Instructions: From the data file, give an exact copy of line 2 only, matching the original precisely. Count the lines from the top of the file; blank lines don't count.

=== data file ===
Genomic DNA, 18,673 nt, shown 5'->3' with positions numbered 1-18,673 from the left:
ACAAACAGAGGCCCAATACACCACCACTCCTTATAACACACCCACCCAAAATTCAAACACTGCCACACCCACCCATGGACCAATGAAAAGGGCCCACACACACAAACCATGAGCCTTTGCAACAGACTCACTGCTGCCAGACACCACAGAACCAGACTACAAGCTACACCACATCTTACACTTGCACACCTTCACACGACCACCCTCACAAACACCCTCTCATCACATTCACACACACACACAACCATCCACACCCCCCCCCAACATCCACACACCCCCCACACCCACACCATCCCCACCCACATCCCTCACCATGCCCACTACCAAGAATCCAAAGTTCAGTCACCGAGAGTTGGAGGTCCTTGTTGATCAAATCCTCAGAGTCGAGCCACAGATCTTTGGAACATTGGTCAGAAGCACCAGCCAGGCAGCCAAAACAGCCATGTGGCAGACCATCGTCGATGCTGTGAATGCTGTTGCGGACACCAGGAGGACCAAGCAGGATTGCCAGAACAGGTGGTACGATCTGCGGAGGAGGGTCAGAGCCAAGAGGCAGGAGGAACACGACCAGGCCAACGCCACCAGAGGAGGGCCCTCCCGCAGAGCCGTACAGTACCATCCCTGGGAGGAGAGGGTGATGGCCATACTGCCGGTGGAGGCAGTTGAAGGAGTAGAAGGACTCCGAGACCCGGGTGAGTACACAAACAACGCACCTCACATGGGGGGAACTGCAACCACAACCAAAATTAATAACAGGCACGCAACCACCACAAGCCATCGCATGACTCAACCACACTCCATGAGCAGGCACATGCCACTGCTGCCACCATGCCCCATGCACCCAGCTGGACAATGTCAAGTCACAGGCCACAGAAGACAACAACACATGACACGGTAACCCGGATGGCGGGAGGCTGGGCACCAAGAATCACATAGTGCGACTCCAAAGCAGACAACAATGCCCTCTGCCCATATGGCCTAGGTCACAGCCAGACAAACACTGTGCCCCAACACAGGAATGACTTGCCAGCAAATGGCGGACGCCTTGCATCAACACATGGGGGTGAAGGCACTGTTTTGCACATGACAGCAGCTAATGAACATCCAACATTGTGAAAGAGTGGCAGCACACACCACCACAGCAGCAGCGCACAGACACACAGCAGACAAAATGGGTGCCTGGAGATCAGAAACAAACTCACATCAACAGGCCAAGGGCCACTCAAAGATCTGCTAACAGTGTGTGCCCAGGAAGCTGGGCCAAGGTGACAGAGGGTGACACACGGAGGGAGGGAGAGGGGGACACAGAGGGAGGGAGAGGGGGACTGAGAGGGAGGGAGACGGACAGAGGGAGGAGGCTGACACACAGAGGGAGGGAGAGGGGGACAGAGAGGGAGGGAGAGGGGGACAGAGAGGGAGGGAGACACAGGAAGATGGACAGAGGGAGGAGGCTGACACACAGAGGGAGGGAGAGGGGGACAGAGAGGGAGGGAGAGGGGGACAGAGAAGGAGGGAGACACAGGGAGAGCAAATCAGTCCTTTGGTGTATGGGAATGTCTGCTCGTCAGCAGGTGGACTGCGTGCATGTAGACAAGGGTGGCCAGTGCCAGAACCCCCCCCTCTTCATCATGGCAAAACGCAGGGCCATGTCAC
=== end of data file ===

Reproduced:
ACAAACAGAGGCCCAATACACCACCACTCCTTATAACACACCCACCCAAAATTCAAACACTGCCACACCCACCCATGGACCAATGAAAAGGGCCCACACACACAAACCATGAGCCTTTGCAACAGACTCACTGCTGCCAGACACCACAGAACCAGACTACAAGCTACACCACATCTTACACTTGCACACCTTCACACGACCACCCTCACAAACACCCTCTCATCACATTCACACACACACACAACCATCCACACCCCCCCCCAACATCCACACACCCCCCACACCCACACCATCCCCACCCACATCCCTCACCATGCCCACTACCAAGAATCCAAAGTTCAGTCACCGAGAGTTGGAGGTCCTTGTTGATCAAATCCTCAGAGTCGAGCCACAGATCTTTGGAACATTGGTCAGAAGCACCAGCCAGGCAGCCAAAACAGCCATGTGGCAGACCATCGTCGATGCTGTGAATGCTGTTGCGGACACCAGGAGGACCAAGCAGGATTGCCAGAACAGGTGGTACGATCTGCGGAGGAGGGTCAGAGCCAAGAGGCAGGAGGAACACGACCAGGCCAACGCCACCAGAGGAGGGCCCTCCCGCAGAGCCGTACAGTACCATCCCTGGGAGGAGAGGGTGATGGCCATACTGCCGGTGGAGGCAGTTGAAGGAGTAGAAGGACTCCGAGACCCGGGTGAGTACACAAACAACGCACCTCACATGGGGGGAACTGCAACCACAACCAAAATTAATAACAGGCACGCAACCACCACAAGCCATCGCATGACTCAACCACACTCCATGAGCAGGCACATGCCACTGCTGCCACCATGCCCCATGCACCCAGCTGGACAATGTCAAGTCACAGGCCACAGAAGACAACAACACATGACACGGTAACCCGGATGGCGGGAGGCTGGGCACCAAGAATCACATAGTGCGACTCCAAAGCAGACAACAATGCCCTCTGCCCATATGGCCTAGGTCACAGCCAGACAAACACTGTGCCCCAACACAGGAATGACTTGCCAGCAAATGGCGGACGCCTTGCATCAACACATGGGGGTGAAGGCACTGTTTTGCACATGACAGCAGCTAATGAACATCCAACATTGTGAAAGAGTGGCAGCACACACCACCACAGCAGCAGCGCACAGACACACAGCAGACAAAATGGGTGCCTGGAGATCAGAAACAAACTCACATCAACAGGCCAAGGGCCACTCAAAGATCTGCTAACAGTGTGTGCCCAGGAAGCTGGGCCAAGGTGACAGAGGGTGACACACGGAGGGAGGGAGAGGGGGACACAGAGGGAGGGAGAGGGGGACTGAGAGGGAGGGAGACGGACAGAGGGAGGAGGCTGACACACAGAGGGAGGGAGAGGGGGACAGAGAGGGAGGGAGAGGGGGACAGAGAGGGAGGGAGACACAGGAAGATGGACAGAGGGAGGAGGCTGACACACAGAGGGAGGGAGAGGGGGACAGAGAGGGAGGGAGAGGGGGACAGAGAAGGAGGGAGACACAGGGAGAGCAAATCAGTCCTTTGGTGTATGGGAATGTCTGCTCGTCAGCAGGTGGACTGCGTGCATGTAGACAAGGGTGGCCAGTGCCAGAACCCCCCCCTCTTCATCATGGCAAAACGCAGGGCCATGTCAC